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Food Funct. 2017 Apr 19;8(4):1512-1518. doi: 10.1039/c6fo01831a.

Raspberry ketone fails to reduce adiposity beyond decreasing food intake in C57BL/6 mice fed a high-fat diet.

Author information

1
Department of Human Sciences, College of Education and Human Ecology, The Ohio State University, 1787 Neil Avenue, Columbus, OH 43210, USA. belury.1@osu.edu.

Abstract

As the incidence of obesity continues to increase, identifying novel nutritional therapies to enhance weight loss are needed. Raspberry ketone (RK; 4-(4-hydroxyphenyl) butan-2-one) is a bioactive phytochemical that is marketed as a weight loss supplement in the United States, yet there is scant scientific evidence demonstrating that RK promotes weight loss. The aim of the current study was to investigate the effect of RK on accumulation of adipose mass, hepatic lipid storage, and levels of plasma adiponectin in mice fed a high-fat (HF) diet. Mice were individually housed and fed a HF control diet (45% kcal from fat) for two weeks to induce weight gain, then assigned to HF control, high-dose (1.74% wt/wt) raspberry ketone (HRK), low-dose (0.25% wt/wt) raspberry ketone (LRK), or a pair-fed group (PF) fed similar food intake to LRK mice. Following five weeks of feeding, mice fed LRK and HRK diets showed reduced food intake and body weight compared to mice maintained on control diet. When normalized to body weight, mice fed HRK diet exhibited decreased inguinal fat mass and increased liver mass compared to the control group. Hepatic steatosis was lowest in mice fed HRK diet, whereas LRK diet did not have an effect when compared to the PF group. Plasma adiponectin concentration was unaffected by RK and pair-feeding. Our findings demonstrate that RK supplementation has limited benefit to adipose loss beyond reducing energy intake in mice fed a high-fat diet. The present study supports the need for appropriate study design when validating weight-loss supplements.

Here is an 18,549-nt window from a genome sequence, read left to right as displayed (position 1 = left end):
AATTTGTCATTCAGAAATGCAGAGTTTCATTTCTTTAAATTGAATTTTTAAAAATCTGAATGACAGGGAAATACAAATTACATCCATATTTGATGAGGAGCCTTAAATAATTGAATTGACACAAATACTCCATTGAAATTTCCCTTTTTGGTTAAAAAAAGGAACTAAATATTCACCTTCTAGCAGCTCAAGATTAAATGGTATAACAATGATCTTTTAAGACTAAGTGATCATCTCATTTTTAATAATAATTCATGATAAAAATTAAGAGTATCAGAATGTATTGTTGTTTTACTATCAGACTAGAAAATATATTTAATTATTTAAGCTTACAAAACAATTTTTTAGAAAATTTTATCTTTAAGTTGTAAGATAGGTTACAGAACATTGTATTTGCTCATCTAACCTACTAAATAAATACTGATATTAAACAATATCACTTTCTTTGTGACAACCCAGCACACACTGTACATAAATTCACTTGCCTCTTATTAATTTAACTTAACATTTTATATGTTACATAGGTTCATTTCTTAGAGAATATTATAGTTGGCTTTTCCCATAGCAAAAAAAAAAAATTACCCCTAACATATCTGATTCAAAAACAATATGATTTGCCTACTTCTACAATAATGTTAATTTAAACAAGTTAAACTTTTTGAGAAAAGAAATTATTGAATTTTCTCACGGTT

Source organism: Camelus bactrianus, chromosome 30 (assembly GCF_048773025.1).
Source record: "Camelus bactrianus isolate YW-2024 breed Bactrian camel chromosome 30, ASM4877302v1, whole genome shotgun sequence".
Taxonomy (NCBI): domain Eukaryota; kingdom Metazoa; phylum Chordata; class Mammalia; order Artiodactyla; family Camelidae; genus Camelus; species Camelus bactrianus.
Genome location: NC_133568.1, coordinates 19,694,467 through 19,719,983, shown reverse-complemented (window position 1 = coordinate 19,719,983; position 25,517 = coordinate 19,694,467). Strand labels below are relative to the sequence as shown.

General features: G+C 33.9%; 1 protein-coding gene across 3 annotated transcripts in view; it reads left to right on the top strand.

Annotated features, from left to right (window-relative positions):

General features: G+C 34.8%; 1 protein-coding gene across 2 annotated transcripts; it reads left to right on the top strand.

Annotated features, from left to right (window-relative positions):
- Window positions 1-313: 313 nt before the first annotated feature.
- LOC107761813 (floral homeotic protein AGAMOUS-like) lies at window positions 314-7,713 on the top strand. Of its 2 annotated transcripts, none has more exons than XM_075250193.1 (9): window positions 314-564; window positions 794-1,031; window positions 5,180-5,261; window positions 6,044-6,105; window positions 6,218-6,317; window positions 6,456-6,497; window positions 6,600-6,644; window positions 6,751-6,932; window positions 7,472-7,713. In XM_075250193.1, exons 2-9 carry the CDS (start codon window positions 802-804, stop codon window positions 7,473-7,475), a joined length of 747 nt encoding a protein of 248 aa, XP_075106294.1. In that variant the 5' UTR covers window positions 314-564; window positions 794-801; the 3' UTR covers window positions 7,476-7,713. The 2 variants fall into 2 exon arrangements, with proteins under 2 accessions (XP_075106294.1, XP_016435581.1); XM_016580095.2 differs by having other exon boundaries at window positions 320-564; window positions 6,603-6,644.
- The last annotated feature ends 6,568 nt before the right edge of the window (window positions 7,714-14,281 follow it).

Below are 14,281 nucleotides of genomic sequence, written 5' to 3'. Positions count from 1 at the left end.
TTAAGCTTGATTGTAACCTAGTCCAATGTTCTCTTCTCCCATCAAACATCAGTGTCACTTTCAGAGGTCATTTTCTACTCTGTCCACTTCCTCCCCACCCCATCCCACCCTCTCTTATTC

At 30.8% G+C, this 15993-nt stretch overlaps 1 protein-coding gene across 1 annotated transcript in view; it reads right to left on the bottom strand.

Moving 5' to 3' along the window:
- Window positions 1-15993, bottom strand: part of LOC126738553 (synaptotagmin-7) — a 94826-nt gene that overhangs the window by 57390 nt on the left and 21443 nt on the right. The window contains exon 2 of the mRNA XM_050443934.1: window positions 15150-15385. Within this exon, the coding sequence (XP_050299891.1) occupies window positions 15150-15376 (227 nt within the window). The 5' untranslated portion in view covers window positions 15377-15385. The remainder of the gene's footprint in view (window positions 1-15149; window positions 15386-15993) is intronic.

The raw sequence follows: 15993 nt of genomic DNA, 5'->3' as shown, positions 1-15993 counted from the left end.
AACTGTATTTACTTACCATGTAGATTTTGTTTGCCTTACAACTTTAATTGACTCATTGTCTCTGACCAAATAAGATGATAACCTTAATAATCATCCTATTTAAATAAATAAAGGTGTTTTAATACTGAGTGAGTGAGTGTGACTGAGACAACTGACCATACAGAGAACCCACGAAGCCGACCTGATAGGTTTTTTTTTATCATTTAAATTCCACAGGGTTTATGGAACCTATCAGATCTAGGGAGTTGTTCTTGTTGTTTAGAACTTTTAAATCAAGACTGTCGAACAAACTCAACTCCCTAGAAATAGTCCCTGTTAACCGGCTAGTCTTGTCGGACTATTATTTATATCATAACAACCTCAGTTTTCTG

PMID:
28378858
DOI:
10.1039/c6fo01831a
[Indexed for MEDLINE]

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